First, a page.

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Fixing Mistakes in Ministry

Oops, I did it again! (With apologies to whats-her-face) I messed up, did something wrong, screwed up, or totally blew it. We’ve all been there. We thought we had everything planned perfectly, but forgot that one crucial detail that caused us to pull a Homer (“DOH!”). I have been there more times I can count. I thought I’d write a witty story about one of those many times I’ve fallen flat on my face just to prove that I indeed am not perfect.  But since I am sure I post my mess-ups on this blog far too often (after a while you might think I don’t know what I am doing!), I thought I’d post some famous fails from other people.

  • Henry Ford forgot to put a reverse gear on his first automobile.

  • Albert Einstein’s parents were told he might be mentally retarded.

  • Michael Jordan was cut from his high school basketball team.

  • Napoleon finished near the bottom of his military school class.

  • The Beatles were turned down for a recording contract by Decca Records.

  • John Grisham’s first novel was rejected by sixteen agents and a dozen publishers.

Oops! It kind of puts some of our mistakes in perspective. Most of our ministry mistakes are of the mundane kind – we forgot to do something, and things didn’t work out as planned. Sometimes, though, they are serious. I recently read on a message board of a youth minister teasing a youth so severely that the teen stormed out of the youth room in anger. I knew of one youth minister that got too carried away with horsing around and ended up breaking a kid’s arm. I heard of one instance where a teen was accidentally left at a rest stop (before the age of cell phones), and no one noticed for several hours that they were not there (just a personal note…NONE of these were done by me). Whether big or small, mess-ups have consequences. Some are temporary; some might well end up being eternal.

Let me take a short detour here. Mistakes are inevitable. If you don’t make mistakes, you’re not human. For example, take a look at the very best baseball players in the world. The highest batting average last year was Joe Mauer of the Minnesota Twins. He hit .364 for the whole year. That’s 36% success. Which means he FAILED 64% of the time. Mistakes and failure are signs that you are actually doing something. The easiest way to not make mistakes or not fail is to not even try. So don’t get discouraged by mistakes.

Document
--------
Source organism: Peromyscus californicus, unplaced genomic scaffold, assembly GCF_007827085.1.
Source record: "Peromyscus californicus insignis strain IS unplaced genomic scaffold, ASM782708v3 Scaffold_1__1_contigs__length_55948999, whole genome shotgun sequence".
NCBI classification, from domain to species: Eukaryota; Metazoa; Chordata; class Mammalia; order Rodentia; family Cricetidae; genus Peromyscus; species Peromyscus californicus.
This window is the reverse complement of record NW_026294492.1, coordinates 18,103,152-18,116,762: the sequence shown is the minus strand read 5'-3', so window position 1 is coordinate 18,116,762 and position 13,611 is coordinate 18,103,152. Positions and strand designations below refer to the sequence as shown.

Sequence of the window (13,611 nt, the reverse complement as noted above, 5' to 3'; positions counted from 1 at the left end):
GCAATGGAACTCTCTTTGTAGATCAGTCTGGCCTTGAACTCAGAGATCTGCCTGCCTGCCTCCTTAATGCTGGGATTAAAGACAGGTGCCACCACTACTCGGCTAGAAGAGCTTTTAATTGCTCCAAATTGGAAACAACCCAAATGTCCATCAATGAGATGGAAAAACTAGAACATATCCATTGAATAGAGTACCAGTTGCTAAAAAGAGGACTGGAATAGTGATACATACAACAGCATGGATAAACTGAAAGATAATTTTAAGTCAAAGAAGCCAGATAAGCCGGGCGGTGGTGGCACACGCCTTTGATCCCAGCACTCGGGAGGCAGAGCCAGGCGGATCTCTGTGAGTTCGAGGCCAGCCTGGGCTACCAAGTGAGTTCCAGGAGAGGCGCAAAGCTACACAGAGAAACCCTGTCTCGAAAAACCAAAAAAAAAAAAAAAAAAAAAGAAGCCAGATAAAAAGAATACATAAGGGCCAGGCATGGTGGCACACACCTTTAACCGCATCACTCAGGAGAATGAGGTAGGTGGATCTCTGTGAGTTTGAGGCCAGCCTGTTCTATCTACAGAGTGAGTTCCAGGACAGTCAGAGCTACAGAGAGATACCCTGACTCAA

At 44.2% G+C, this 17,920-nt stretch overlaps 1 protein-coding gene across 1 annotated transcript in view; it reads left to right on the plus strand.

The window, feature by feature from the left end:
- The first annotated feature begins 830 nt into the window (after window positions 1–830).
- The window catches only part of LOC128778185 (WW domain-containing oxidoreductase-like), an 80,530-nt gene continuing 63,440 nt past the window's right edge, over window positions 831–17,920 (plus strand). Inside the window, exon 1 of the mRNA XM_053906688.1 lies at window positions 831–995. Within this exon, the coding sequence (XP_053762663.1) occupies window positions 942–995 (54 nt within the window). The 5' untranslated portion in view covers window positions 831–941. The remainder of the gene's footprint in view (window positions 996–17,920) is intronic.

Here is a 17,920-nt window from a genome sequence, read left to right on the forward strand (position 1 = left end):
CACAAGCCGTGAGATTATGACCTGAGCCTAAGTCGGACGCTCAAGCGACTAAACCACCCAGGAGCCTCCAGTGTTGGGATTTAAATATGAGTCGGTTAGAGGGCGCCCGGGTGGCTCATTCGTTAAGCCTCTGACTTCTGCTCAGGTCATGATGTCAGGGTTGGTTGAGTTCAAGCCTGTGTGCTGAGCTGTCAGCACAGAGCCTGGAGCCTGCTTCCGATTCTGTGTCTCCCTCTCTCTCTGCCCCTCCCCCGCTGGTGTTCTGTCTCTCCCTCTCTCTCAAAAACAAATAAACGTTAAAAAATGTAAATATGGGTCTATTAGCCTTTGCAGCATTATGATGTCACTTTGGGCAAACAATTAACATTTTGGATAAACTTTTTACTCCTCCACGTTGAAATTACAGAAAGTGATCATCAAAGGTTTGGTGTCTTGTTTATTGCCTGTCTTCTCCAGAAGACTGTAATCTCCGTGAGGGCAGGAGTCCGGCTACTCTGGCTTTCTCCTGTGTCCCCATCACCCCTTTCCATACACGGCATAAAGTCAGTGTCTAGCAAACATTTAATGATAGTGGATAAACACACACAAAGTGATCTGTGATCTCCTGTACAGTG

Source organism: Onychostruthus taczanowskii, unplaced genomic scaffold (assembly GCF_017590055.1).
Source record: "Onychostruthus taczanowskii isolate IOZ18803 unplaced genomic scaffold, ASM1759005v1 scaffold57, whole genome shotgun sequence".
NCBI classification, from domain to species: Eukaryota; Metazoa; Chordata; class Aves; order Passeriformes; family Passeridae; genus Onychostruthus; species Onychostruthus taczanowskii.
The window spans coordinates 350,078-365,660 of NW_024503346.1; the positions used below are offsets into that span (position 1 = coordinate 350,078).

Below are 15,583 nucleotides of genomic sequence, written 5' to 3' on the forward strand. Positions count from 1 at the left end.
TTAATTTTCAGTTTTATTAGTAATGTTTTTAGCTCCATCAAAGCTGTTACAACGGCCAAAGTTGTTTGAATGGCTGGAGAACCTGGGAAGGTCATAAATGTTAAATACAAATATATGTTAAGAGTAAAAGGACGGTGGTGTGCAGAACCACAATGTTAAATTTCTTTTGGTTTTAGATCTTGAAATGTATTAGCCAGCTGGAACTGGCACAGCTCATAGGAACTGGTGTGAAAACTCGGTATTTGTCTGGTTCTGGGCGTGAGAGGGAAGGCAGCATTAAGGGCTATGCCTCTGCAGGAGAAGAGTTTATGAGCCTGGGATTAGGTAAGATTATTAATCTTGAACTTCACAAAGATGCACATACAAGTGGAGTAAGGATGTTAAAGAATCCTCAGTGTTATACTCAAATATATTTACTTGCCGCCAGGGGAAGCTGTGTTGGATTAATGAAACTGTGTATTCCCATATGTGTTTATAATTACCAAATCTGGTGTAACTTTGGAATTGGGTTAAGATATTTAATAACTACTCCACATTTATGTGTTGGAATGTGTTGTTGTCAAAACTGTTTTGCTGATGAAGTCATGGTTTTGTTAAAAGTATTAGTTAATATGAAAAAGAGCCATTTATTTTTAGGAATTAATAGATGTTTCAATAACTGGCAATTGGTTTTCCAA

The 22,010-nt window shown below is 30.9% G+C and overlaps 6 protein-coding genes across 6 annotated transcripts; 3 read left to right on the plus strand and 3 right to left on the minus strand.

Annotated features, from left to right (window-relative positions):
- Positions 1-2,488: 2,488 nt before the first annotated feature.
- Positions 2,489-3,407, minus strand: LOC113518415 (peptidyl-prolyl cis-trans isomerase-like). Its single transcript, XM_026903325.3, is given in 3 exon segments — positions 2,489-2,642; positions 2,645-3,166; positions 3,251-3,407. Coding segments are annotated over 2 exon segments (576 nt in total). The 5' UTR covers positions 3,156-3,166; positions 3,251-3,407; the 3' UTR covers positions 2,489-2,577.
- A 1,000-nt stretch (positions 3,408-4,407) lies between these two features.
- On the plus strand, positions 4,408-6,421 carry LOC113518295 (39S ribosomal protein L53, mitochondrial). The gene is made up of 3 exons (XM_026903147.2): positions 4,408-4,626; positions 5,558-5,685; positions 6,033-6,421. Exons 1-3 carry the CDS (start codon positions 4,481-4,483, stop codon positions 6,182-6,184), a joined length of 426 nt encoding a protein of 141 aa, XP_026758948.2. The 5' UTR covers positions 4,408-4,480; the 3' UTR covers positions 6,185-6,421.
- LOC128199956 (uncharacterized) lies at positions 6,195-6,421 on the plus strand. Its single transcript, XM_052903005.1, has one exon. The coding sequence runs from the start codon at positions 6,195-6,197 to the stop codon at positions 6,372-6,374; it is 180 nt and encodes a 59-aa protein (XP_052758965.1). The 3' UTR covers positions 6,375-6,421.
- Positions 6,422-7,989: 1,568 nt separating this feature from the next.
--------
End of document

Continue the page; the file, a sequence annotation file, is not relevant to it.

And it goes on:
That being said, a mistake only becomes bad when you do not make an effort to correct the error. So, once you mess up, take pains to make it right. How can we do that? Here are a few suggestions…

1. Apologize immediately – Identify the mistake you’ve made, the consequences you’ve caused, and the person (or people) you’ve harmed. Once you’ve done that, apologize immediately and sincerely. “I’m sorry” may not seem like it will fix the problem, but acting as quickly as you can to take ownership of the problem will help keep it from spreading.

2. Correct quickly – Do what you can to make the situation right. Oftentimes, this takes humility because even though we said we’re sorry, we sometimes think we’re still right. Let the guiding principle be to make our relationships right, not to simply prove we’re right. Do everything in your power to make the other person happy. You can’t always do that, but at least someone can’t point to you and say, “They’ve done nothing to fix this.”

3. Learn completely – After you’ve done your best to fix the problem, take a step back and evaluate. Was there something you could have done differently? A mistake is useless unless we learn from it and grow. Some of the best things in the world have happened because people have learned from their mistakes.

4. Encourage fully – A mistake does not make a person a failure. Once all is said and done, encourage the people involved in making the mistakes. If it was you, pick yourself up and move forward. If it was someone else, continue to encourage them and show them that they are on the right path.

Let me close this blog post with a story that might be well known to you (or perhaps not). April 23rd, 1985 is the “birth day” of one of the biggest mistakes in corporate America. On that day, Coca-Cola changed the formula of their popular soft drink. For decades, Coke had held a dominate share in the market. But by 1985, Pepsi had taken large shares of the market and was threatening Coke’s superiority. So the Coca-cola company changed in response to that threat. Even though people liked the taste better, a massive national campaign was launched to bring back the old flavor (and this before Facebook groups! How did they manage?) It took less than 3 months for Coke to bring back the original flavor, called “Coca-Cola Classic.” Within 6 months after that, Coke had not only regained its original position but also gained in market share. What had seemed like a massive failure turned into one of the best things that could have happened to the company.

The lessons for youth ministry are clear. You will make mistakes. You can correct them. Act quickly and decisively. Most importantly, approach your mistakes with humbleness and gentleness with the desire to make things right. 

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Bill Nance has been a youth minister for over 10 years. He currently volunteers at an inner city youth mission as well as writing and sharing his experiences.